Limits...
Detection of Alpha-Methylacyl-CoA Racemase (AMACR), a Biomarker of Prostate Cancer, in Patient Blood Samples Using a Nanoparticle Electrochemical Biosensor.

Lin PY, Cheng KL, McGuffin-Cawley JD, Shieu FS, Samia AC, Gupta S, Cooney M, Thompson CL, Liu CC - Biosensors (Basel) (2012)

Bottom Line: However, no accurate clinically useful assay has been developed.This study reports the development of a single use, disposable biosensor for AMACR detection.Human blood samples were used to verify its validity, reproducibility and reliability.

View Article: PubMed Central - PubMed

Affiliation: Department of Materials Science & Engineering, Case Western Reserve University, 10900 Euclid Avenue, Cleveland, OH 44106, USA. ppl3@case.edu.

ABSTRACT
Although still commonly used in clinical practice to screen and diagnose prostate cancer, there are numerous weaknesses of prostate-specific antigen (PSA) testing, including lack of specificity and the inability to distinguish between aggressive and indolent cancers. A promising prostate cancer biomarker, alpha-methylacyl-CoA racemase (AMACR), has been previously demonstrated to distinguish cancer from healthy and benign prostate cells with high sensitivity and specificity. However, no accurate clinically useful assay has been developed. This study reports the development of a single use, disposable biosensor for AMACR detection. Human blood samples were used to verify its validity, reproducibility and reliability. Plasma samples from 9 healthy males, 10 patients with high grade prostatic intraepithelial neoplasia (HGPIN), and 5 prostate cancer patients were measured for AMACR levels. The average AMACR levels in the prostate cancer patients was 10 fold higher (mean(SD) = 0.077 (0.10)) than either the controls (mean(SD) = 0.005 (0.001)) or HGPIN patients (mean(SD) = 0.004 (0.0005)). At a cutoff of between 0.08 and 0.9, we are able to achieve 100% accuracy in separating prostate cancer patients from controls. Our results provide strong evidence demonstrating that this biosensor can perform as a reliable assay for prostate cancer detection and diagnosis.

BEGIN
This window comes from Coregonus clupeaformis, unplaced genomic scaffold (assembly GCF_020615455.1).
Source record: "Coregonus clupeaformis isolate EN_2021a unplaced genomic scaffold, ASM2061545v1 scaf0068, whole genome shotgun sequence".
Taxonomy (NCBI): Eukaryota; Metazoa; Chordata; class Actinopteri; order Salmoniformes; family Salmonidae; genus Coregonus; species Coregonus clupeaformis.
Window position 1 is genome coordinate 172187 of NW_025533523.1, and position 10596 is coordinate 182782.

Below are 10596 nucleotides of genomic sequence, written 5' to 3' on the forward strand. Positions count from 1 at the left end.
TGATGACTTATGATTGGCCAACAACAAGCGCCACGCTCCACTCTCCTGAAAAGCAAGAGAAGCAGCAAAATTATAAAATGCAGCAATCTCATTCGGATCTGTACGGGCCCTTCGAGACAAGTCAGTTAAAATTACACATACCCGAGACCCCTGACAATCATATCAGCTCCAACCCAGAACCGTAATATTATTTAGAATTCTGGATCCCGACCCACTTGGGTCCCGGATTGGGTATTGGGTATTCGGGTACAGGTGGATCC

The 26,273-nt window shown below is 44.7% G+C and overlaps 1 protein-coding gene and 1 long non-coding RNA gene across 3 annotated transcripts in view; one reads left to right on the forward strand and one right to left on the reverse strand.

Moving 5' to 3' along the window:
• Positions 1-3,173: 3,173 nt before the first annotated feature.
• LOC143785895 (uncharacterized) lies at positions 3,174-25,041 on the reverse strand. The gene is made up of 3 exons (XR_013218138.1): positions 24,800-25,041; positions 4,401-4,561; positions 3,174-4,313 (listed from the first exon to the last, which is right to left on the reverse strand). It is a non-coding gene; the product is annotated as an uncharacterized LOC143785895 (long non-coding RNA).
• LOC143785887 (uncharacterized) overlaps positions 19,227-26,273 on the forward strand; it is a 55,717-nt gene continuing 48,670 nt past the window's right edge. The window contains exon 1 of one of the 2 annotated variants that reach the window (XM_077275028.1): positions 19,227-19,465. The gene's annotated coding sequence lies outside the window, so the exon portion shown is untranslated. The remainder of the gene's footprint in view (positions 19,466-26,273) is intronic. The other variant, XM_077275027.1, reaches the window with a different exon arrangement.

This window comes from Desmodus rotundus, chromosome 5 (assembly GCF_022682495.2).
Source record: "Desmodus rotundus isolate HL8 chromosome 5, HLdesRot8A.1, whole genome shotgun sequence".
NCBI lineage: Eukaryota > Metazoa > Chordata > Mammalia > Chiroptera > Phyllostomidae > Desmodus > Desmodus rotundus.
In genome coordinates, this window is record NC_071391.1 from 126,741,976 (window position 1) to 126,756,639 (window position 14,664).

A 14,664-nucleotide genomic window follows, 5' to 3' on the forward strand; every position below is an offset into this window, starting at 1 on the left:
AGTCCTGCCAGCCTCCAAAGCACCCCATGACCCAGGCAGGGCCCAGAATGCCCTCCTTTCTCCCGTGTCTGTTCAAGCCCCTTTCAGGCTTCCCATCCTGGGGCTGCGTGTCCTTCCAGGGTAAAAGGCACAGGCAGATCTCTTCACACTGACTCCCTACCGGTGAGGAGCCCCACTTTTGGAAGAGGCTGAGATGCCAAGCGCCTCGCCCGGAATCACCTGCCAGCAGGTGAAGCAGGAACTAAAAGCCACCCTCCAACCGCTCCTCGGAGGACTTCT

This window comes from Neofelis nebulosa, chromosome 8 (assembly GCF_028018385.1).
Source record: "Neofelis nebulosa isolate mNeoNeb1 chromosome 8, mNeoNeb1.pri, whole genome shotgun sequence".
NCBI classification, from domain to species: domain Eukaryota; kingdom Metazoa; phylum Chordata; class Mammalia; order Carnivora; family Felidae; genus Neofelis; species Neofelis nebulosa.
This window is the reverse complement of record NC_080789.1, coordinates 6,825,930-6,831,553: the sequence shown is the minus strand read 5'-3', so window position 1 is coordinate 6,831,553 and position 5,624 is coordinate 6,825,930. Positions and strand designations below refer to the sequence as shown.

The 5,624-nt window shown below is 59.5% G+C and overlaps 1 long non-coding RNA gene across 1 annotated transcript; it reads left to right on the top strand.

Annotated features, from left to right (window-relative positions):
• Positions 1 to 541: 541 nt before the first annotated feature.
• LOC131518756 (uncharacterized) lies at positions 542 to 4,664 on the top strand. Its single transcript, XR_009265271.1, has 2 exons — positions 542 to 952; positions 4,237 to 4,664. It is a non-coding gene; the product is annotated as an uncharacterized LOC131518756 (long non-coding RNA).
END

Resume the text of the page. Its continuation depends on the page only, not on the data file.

No MeSH data available.


Related in: MedlinePlus

Pathway from Pristanic Acid to Pristanoyl-CoA then to producing H2O2.
© Copyright Policy - open-access
Related In: Results  -  Collection